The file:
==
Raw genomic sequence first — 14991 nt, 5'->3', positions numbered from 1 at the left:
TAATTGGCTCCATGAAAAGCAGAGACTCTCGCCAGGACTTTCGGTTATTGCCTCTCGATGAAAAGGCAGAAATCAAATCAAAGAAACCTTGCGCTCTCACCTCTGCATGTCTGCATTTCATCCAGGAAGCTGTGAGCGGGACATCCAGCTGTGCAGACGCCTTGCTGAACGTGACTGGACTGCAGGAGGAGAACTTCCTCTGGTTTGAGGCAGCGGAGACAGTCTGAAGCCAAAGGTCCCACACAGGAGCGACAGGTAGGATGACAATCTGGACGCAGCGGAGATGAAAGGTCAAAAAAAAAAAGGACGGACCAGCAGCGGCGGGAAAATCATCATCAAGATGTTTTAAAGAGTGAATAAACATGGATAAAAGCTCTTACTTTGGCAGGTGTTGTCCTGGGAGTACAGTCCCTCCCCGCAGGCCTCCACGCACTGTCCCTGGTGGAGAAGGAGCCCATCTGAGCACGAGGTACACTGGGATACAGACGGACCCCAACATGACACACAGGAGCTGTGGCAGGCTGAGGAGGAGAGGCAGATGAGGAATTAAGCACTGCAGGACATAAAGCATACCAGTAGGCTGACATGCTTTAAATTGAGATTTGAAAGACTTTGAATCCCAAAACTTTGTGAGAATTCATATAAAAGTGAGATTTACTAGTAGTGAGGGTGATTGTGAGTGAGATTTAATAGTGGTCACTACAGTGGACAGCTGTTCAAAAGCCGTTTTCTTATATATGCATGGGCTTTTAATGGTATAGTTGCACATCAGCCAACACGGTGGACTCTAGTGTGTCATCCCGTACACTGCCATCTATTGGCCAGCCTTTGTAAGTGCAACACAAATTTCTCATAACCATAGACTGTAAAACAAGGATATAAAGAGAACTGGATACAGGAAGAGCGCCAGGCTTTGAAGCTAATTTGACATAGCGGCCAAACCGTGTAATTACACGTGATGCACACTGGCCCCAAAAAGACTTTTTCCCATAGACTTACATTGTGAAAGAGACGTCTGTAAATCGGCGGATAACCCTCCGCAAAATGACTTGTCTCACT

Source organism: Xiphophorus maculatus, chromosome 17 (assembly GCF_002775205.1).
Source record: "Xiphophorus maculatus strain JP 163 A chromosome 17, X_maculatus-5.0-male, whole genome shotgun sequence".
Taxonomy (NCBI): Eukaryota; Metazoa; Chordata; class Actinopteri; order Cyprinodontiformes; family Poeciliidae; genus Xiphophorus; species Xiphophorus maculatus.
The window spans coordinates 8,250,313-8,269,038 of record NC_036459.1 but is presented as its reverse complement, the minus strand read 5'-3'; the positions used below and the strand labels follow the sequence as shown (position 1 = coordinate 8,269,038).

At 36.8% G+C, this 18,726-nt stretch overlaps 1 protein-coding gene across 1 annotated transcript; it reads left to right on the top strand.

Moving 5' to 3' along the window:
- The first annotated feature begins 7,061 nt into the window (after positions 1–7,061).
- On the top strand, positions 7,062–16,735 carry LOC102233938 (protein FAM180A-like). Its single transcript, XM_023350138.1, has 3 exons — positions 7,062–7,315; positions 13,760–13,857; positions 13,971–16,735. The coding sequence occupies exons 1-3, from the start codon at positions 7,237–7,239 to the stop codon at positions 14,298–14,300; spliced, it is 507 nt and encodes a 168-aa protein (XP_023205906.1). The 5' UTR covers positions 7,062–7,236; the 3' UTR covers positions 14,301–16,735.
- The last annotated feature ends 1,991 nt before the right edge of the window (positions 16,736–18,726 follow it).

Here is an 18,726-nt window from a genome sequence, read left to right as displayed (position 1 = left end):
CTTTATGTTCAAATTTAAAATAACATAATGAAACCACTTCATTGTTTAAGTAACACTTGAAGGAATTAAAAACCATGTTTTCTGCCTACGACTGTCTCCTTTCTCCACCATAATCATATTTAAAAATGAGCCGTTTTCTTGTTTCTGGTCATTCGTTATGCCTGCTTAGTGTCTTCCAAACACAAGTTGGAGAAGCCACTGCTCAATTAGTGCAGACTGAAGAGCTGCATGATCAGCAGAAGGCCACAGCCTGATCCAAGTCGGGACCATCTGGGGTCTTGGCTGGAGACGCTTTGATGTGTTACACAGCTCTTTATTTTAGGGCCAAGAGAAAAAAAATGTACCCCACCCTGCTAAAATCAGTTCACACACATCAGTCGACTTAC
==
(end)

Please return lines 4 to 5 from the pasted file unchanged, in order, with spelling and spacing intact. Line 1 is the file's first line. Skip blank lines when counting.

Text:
Source record: "Xiphophorus maculatus strain JP 163 A chromosome 17, X_maculatus-5.0-male, whole genome shotgun sequence".
Taxonomy (NCBI): Eukaryota; Metazoa; Chordata; class Actinopteri; order Cyprinodontiformes; family Poeciliidae; genus Xiphophorus; species Xiphophorus maculatus.